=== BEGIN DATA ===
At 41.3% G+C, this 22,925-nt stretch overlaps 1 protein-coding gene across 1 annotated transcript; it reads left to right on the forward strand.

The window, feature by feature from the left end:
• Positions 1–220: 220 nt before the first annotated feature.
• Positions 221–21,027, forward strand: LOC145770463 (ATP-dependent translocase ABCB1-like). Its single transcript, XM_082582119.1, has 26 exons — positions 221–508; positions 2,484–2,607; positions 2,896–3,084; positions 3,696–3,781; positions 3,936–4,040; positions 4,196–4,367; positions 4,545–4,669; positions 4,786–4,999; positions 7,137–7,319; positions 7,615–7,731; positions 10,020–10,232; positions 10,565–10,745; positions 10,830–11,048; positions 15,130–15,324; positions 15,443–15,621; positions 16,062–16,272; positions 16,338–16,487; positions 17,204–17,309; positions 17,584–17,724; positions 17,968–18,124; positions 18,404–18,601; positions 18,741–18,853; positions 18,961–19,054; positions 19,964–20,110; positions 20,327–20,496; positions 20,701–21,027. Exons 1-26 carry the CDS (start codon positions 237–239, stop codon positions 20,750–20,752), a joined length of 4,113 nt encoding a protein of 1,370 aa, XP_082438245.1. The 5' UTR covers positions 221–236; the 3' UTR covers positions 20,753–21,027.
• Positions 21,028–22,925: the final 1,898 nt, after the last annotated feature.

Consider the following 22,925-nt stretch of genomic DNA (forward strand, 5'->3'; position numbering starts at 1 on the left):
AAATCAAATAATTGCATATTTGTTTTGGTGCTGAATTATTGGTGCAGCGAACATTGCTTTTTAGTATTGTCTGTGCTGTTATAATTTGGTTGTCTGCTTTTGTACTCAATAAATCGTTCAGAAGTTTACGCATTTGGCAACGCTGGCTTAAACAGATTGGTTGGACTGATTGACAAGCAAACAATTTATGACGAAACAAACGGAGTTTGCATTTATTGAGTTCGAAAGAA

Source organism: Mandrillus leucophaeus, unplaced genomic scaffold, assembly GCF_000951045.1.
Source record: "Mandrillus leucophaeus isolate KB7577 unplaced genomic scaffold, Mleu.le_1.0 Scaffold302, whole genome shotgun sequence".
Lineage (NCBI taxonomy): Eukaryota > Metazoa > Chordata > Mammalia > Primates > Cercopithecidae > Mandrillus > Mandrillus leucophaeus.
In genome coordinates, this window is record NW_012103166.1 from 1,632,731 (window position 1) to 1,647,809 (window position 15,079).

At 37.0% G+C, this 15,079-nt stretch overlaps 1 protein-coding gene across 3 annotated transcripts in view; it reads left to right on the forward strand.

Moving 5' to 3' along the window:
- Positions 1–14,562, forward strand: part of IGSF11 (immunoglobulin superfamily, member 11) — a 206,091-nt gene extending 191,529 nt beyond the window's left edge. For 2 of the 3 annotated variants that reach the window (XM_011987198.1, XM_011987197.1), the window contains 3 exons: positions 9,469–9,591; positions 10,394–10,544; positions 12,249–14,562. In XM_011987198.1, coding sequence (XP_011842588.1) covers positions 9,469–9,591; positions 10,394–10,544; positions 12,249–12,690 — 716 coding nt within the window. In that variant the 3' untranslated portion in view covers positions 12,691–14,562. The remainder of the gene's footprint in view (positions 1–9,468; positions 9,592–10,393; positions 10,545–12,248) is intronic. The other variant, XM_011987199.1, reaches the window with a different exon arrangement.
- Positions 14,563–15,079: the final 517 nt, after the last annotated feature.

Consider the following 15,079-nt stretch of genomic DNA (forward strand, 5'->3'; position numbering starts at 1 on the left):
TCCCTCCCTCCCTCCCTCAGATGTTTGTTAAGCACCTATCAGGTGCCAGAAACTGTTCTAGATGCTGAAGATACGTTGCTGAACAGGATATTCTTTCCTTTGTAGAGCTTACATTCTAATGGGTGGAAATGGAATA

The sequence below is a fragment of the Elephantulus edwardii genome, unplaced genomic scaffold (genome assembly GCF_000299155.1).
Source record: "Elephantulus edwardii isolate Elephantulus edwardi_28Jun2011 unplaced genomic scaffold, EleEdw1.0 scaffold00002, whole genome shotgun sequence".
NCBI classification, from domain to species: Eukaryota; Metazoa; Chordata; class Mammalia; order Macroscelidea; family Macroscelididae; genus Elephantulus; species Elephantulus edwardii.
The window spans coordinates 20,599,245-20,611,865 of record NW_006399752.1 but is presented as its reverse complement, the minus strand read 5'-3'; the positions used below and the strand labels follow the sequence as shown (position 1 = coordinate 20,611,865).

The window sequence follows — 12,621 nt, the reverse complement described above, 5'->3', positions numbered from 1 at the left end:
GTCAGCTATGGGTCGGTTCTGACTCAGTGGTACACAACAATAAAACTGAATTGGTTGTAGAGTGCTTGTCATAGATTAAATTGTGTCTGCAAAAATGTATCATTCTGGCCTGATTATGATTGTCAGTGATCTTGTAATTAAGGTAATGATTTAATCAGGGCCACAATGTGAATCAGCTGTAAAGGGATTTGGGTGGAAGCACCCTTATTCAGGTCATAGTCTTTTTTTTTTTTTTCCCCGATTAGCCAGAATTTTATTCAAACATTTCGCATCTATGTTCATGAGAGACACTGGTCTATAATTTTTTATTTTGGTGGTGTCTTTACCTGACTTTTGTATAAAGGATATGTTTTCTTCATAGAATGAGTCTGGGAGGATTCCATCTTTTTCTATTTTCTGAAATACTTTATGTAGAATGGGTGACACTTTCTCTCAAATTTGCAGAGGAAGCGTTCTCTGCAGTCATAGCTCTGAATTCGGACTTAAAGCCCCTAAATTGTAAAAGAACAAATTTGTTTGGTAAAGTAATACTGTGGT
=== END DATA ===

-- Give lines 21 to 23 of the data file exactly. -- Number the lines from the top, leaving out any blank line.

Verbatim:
The window spans coordinates 20,599,245-20,611,865 of record NW_006399752.1 but is presented as its reverse complement, the minus strand read 5'-3'; the positions used below and the strand labels follow the sequence as shown (position 1 = coordinate 20,611,865).

The window sequence follows — 12,621 nt, the reverse complement described above, 5'->3', positions numbered from 1 at the left end:
GTCAGCTATGGGTCGGTTCTGACTCAGTGGTACACAACAATAAAACTGAATTGGTTGTAGAGTGCTTGTCATAGATTAAATTGTGTCTGCAAAAATGTATCATTCTGGCCTGATTATGATTGTCAGTGATCTTGTAATTAAGGTAATGATTTAATCAGGGCCACAATGTGAATCAGCTGTAAAGGGATTTGGGTGGAAGCACCCTTATTCAGGTCATAGTCTTTTTTTTTTTTTTCCCCGATTAGCCAGAATTTTATTCAAACATTTCGCATCTATGTTCATGAGAGACACTGGTCTATAATTTTTTATTTTGGTGGTGTCTTTACCTGACTTTTGTATAAAGGATATGTTTTCTTCATAGAATGAGTCTGGGAGGATTCCATCTTTTTCTATTTTCTGAAATACTTTATGTAGAATGGGTGACACTTTCTCTCAAATTTGCAGAGGAAGCGTTCTCTGCAGTCATAGCTCTGAATTCGGACTTAAAGCCCCTAAATTGTAAAAGAACAAATTTGTTTGGTAAAGTAATACTGTGGT